I heard an amazing story about Fu-Go. It is worth listening to Radiolab's episode on the subject. It is possible that the following post will spoil it for you, so feel free to go there first.
This is, however, not about the real Fu-Go story.
This is a retelling, of sorts, in a world where swords have been beaten into ploughshares. A place I long for. A place that burst through in the protected, or perhaps cleaned up, corners of my brain.
A Japanese meteorologist climbed up a mountain. You can see him there. That is Mt. Fuji in the background. He brought a handful of big balloons with him, holding on tightly to them as they lifted him up, up the mountain. He was near the top when they slipped from his hand, up, up, up.
He watched him as they traveled freely up, as high again as the mountain, and higher still, until -- ZIP! A wind caught them and they traveled west.
He had discovered the westerly winds that we now call the Jet Stream. He wrote of his discovery in his language, but it was like a secret language to the rest of the world, and the Jet Stream remained a secret for a long time.
But just because the details about something are unknown, it doesn't mean it isn't real.
It carries pollen and particles and other grown up things, adults would say. It's very strong and powerful, they said. It's very serious and we are uncertain what the ramifications are of this. But, his daughter thought, It carries balloons, too.
His daughter and her friends, would spend every waking moment making Washi paper out of the bark of a Mulberry tree. They would get up early and work quietly in their rooms, so their mother would not yell, "I told you not to come out of your room until the clock says 6:30. Be reasonable." They would sit in a circle at recess playing hand games and making origami fortune tellers with the leftover edge bits of paper.
They made 9,000 paper envelopes.
"With what will we fill them?" The daughter passed a note to her friend at the end of class on Wednesday. "Besides hydrogen, I mean," she added. Studies always before play, of course. Good studies make the play more interesting.
"Let's fill them with notes." Her friend wrote.
So they wrote notes. And then they ran out of ideas and their hands became quite tired and they still had 8,379 envelopes to fill. So they began filling them with whatever little paper bits were lying around. Last weeks math test. A note from mother saying, please start the chicken at 4:30, origami fortunate tellers (but not the best one), stickers from Aunt Claire, scratch paper with a phone message Dad scribbled, and finally the note asking, "With what will we fill them?"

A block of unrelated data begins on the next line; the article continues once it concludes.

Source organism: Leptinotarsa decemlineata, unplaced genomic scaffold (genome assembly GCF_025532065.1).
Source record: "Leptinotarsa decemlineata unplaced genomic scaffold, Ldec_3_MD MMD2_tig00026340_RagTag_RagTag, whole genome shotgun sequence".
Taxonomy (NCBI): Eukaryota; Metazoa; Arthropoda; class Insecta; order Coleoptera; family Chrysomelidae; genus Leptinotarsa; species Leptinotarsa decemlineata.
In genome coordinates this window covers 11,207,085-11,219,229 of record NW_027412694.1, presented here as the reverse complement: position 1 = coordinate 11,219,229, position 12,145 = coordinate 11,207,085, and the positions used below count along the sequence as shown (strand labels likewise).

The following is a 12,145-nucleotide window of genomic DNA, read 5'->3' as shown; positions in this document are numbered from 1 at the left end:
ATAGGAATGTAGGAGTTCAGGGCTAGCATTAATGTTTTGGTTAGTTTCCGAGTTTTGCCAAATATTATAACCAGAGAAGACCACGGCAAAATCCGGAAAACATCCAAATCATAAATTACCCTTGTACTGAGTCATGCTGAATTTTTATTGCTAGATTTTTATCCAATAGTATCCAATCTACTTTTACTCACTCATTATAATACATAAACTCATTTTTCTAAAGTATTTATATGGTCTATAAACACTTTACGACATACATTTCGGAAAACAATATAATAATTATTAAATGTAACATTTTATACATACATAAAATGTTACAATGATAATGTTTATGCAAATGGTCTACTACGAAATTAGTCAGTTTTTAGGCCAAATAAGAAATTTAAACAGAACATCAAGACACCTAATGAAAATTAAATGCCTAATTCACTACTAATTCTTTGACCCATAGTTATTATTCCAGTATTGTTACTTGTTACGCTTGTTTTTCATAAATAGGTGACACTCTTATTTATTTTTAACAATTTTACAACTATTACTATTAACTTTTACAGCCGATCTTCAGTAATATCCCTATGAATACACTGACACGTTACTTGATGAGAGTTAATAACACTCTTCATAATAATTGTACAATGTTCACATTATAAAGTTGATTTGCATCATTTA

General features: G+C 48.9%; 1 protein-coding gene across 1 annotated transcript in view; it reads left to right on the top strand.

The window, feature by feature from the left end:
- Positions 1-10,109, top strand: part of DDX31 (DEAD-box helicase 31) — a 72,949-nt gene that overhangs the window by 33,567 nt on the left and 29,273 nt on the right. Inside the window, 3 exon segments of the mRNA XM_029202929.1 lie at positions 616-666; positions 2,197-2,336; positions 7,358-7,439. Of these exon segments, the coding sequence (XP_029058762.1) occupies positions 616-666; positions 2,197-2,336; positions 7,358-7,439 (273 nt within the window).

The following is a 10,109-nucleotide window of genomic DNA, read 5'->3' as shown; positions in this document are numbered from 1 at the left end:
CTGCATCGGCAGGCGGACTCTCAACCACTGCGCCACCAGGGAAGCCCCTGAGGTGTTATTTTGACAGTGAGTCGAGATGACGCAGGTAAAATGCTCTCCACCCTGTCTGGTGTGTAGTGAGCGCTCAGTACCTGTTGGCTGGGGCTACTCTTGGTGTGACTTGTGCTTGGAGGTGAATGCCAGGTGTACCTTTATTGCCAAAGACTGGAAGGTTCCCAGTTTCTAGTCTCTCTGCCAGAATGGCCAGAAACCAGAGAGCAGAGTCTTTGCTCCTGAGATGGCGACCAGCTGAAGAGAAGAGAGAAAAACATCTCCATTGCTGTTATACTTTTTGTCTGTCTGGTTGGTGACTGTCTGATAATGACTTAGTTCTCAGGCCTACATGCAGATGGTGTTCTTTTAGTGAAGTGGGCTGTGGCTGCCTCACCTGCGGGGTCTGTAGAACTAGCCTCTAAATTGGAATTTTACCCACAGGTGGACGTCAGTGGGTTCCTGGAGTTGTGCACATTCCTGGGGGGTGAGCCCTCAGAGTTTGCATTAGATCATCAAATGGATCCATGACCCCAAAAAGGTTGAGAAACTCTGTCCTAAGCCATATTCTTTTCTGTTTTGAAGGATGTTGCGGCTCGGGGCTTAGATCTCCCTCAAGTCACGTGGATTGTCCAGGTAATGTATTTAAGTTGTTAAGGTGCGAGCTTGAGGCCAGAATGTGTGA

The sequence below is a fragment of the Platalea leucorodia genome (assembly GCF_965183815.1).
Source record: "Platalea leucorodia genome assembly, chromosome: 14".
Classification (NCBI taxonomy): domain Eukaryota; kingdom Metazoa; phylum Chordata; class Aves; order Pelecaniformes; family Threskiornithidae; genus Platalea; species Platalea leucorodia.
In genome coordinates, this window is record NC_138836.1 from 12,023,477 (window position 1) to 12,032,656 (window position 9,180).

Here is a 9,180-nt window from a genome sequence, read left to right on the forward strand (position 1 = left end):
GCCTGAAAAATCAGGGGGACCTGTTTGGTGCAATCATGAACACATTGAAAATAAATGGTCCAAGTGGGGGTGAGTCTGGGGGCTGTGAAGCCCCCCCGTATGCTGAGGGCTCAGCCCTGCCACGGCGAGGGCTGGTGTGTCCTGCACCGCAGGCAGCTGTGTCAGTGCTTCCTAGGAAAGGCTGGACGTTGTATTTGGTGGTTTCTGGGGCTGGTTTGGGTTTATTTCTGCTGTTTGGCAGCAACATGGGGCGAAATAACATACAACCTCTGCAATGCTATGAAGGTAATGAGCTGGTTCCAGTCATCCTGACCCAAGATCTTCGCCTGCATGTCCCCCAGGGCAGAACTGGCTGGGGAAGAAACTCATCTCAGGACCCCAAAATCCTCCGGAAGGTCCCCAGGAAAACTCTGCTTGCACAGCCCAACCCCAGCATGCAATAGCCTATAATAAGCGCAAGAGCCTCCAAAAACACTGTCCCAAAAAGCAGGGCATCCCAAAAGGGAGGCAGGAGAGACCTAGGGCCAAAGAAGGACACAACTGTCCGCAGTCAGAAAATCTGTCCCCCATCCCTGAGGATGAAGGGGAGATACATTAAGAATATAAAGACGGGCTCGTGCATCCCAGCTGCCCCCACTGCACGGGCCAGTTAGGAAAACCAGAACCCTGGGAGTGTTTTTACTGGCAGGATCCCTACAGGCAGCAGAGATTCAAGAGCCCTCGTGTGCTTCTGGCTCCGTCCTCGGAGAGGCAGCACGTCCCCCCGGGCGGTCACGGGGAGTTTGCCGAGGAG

Having a dad who is a meteorologist is handy when you're trying to fill 9,000 flying envelopes with hydrogen, and its even more handy to listen quietly during dinner when he excitedly tells mother over chicken that if a weather balloon were to fly over the ocean, it would get so cold at night that the hydrogen would contract and the balloon would fall out of the West Winds and then land quietly in the ocean. And then, its even more handy to have a mother who can respond, "Well, what if you attached sand bags to the bottom with clips that could tell the altitude, and the clip would would release the sandbag so it would fall down into the ocean just when the balloon got below the Winds. This would give the balloon a teeny little bounce back up and into the Winds."
So the daughter and her friends filled bags with beach sand. Her friend would place one pretty shell in each bag and the daughter said, "You know no one will ever see that."
"You never know who will see what," her friend responded, "And I see it, anyway, right now." She admired one pink clam shell as she placed it just on top of the bag and tied it up with a bow.
They released the balloons, watching them until they disappeared. They never knew what happened to them, but not knowing doesn't mean something isn't worth doing.
And that is how some very small things came to travel halfway around the world. They guess that only 10% of them made it to land where other people lived. Only 1/3 of those that we guess made the journey have ever been found. So many of their notes were lost, but 300 is still pretty good for school girls, and paper, and sand, and air.
(Be sure to check out radiolab.org and Katsushika Hokusai for many more beautiful things.)